White Sox Legend Frank Thomas Elected to the National Baseball Hall of Fame

As a fan of baseball — and someone that works in the sport, one of my favorite days of the year is when Major League Baseball announces its next class of National Baseball Hall of Famers. It also usually falls on my birthday (January 8th)!


On January 8, 2014, Greg Maddux (97.2 percent), Tom Glavine (91.9 percent), and Chicago White Sox legend Frank Thomas (83.7 percent) were voted into the National Baseball Hall of Fame. Those three legends will join three legendary managers Tony LaRussa, Joe Torre, and Bobby Cox in Cooperstown, NY. The Hall of Fame Induction ceremony for this year is going to be very special.

Frank Thomas, aka, the “Big Hurt”, finished with a lifetime batting average of .301 to go along with 521 home runs and 1,704 RBIs. A five-time American League All-Star, and two-time MVP Award winner, Thomas was the best of the best during his playing days. He was also a force at the plate. He was feared and he was always a threat for a long ball.

Among some of his other accolades, Thomas won a batting crown (1997), four Silver Slugger Awards, the 1995 Home Run Derby, and earned American League Comeback Player of the Year honors in 2000. His #35 was retired by the White Sox on August 29, 2010.

Thomas rehab

Thomas, who played 19 Major League seasons, also finished his career with 2,468 hits, 495 doubles, 1,494 runs scored, 1,667 walks — all impressive numbers. He is one of just four players in the history of the sport (Babe Ruth, Mel Ott, and Ted Williams are the others) with a career average of .300, 500 home runs, 1,500 RBIs, 1,000 runs scored, and 1,500 walks.

A first-round selection of the White Sox (7th overall) in the 1989 draft, Thomas made a quick jump to the Majors. In fact, he only spent 10 games at the Triple-A level in his career — all with the Charlotte Knights on a rehab assignment in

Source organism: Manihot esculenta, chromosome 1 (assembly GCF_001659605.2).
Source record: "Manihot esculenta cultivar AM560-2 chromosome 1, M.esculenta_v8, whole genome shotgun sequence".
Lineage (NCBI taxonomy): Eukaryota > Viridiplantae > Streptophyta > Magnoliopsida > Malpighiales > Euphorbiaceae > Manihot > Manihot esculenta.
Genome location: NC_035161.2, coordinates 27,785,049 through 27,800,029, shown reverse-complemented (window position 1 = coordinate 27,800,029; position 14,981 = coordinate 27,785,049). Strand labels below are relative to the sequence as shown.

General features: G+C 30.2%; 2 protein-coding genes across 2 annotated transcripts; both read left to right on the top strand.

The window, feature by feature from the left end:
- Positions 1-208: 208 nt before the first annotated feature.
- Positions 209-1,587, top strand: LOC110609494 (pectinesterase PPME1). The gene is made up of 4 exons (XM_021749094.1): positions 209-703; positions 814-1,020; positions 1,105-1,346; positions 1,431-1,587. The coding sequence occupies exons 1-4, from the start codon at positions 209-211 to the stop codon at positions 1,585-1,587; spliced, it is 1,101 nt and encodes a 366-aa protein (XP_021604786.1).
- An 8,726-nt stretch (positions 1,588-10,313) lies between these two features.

2005 — the same year he won a World Series Championship with the Chicago White Sox.

In 1989, Thomas played for both the Gulf Coast White Sox (R) and the Sarasota White Sox (A). A year later, he hit .323 with 18 home runs and 71 RBIs for
Double-A Birmingham. After that, Thomas was a Major League superstar. In 1991, he hit .318 with 32 home runs and 109 RBIs for the White Sox.

Through the course of his remarkable career, Thomas rehabbed just that one time in the Minors — 2005 with the Charlotte Knights. He made his Triple-A debut on May 17, 2005 in Ottawa as the Knights took on the Lynx on the road. In his first game with the Knights, Thomas went 2-for-3 with two runs scored, a double, and a walk. The “Big Hurt” played the entire series against Ottawa (four games), before continuing his rehab in Buffalo against the Bisons (three games).
big hurt

On May 25, 2005, Thomas began a three-game stretch with the Knights at Knights Stadium. There was a media session and there were autograph seekers. Thomas handled both very well. He also handled himself at the plate very well — hitting a three-run home run off Indianapolis starter Zach Duke in the first inning of a Knights 3-1 win over the Indians (May 27, 2005).

Frank Thomas is a legendary baseball player and now, a Hall-of-Famer. He’ll go into the Hall of Fame as a Chicago White Sox player and will go down in history as one of the all-time greats. Congratulations Frank, you deserve it!

On another note, former Charlotte Knights player Curt Schilling — who posted a 5-2 record with a 3.18 ERA in seven starts for the Knights in 1988 — fell short after he received 29.2 % of the vote. He’ll be back on the ballot again next season.

One other former Knight fell short in his attempt to enter the Hall of Fame. Hideo Nomo, who played one game with Charlotte in 2006 (0-0, 3.00 ERA, 3 IP), fell
off the ballot after he gained just 1.1 %.

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